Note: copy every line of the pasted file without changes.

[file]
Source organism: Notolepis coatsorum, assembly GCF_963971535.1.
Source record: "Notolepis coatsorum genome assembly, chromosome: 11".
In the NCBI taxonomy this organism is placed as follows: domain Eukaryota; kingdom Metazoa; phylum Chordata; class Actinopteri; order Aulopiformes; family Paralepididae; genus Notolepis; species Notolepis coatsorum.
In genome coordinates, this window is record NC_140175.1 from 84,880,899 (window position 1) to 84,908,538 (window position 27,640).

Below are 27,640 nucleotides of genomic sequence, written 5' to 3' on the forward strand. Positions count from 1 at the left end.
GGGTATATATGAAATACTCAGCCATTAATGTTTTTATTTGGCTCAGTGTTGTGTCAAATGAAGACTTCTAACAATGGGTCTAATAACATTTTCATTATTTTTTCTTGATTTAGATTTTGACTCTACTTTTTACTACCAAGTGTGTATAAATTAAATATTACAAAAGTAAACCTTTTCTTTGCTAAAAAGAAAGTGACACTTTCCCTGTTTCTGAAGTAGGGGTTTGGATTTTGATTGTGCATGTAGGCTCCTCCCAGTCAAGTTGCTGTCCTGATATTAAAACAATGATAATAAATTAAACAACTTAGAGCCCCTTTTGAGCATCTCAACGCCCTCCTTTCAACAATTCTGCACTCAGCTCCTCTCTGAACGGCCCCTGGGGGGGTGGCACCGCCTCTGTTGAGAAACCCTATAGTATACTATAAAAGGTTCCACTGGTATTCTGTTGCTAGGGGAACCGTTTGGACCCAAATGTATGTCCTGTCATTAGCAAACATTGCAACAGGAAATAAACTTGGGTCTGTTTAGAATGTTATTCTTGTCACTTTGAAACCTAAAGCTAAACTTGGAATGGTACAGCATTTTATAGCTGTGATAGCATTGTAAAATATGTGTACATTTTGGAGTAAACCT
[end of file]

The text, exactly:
Source organism: Notolepis coatsorum, assembly GCF_963971535.1.
Source record: "Notolepis coatsorum genome assembly, chromosome: 11".
In the NCBI taxonomy this organism is placed as follows: domain Eukaryota; kingdom Metazoa; phylum Chordata; class Actinopteri; order Aulopiformes; family Paralepididae; genus Notolepis; species Notolepis coatsorum.
In genome coordinates, this window is record NC_140175.1 from 84,880,899 (window position 1) to 84,908,538 (window position 27,640).

Below are 27,640 nucleotides of genomic sequence, written 5' to 3' on the forward strand. Positions count from 1 at the left end.
GGGTATATATGAAATACTCAGCCATTAATGTTTTTATTTGGCTCAGTGTTGTGTCAAATGAAGACTTCTAACAATGGGTCTAATAACATTTTCATTATTTTTTCTTGATTTAGATTTTGACTCTACTTTTTACTACCAAGTGTGTATAAATTAAATATTACAAAAGTAAACCTTTTCTTTGCTAAAAAGAAAGTGACACTTTCCCTGTTTCTGAAGTAGGGGTTTGGATTTTGATTGTGCATGTAGGCTCCTCCCAGTCAAGTTGCTGTCCTGATATTAAAACAATGATAATAAATTAAACAACTTAGAGCCCCTTTTGAGCATCTCAACGCCCTCCTTTCAACAATTCTGCACTCAGCTCCTCTCTGAACGGCCCCTGGGGGGGTGGCACCGCCTCTGTTGAGAAACCCTATAGTATACTATAAAAGGTTCCACTGGTATTCTGTTGCTAGGGGAACCGTTTGGACCCAAATGTATGTCCTGTCATTAGCAAACATTGCAACAGGAAATAAACTTGGGTCTGTTTAGAATGTTATTCTTGTCACTTTGAAACCTAAAGCTAAACTTGGAATGGTACAGCATTTTATAGCTGTGATAGCATTGTAAAATATGTGTACATTTTGGAGTAAACCT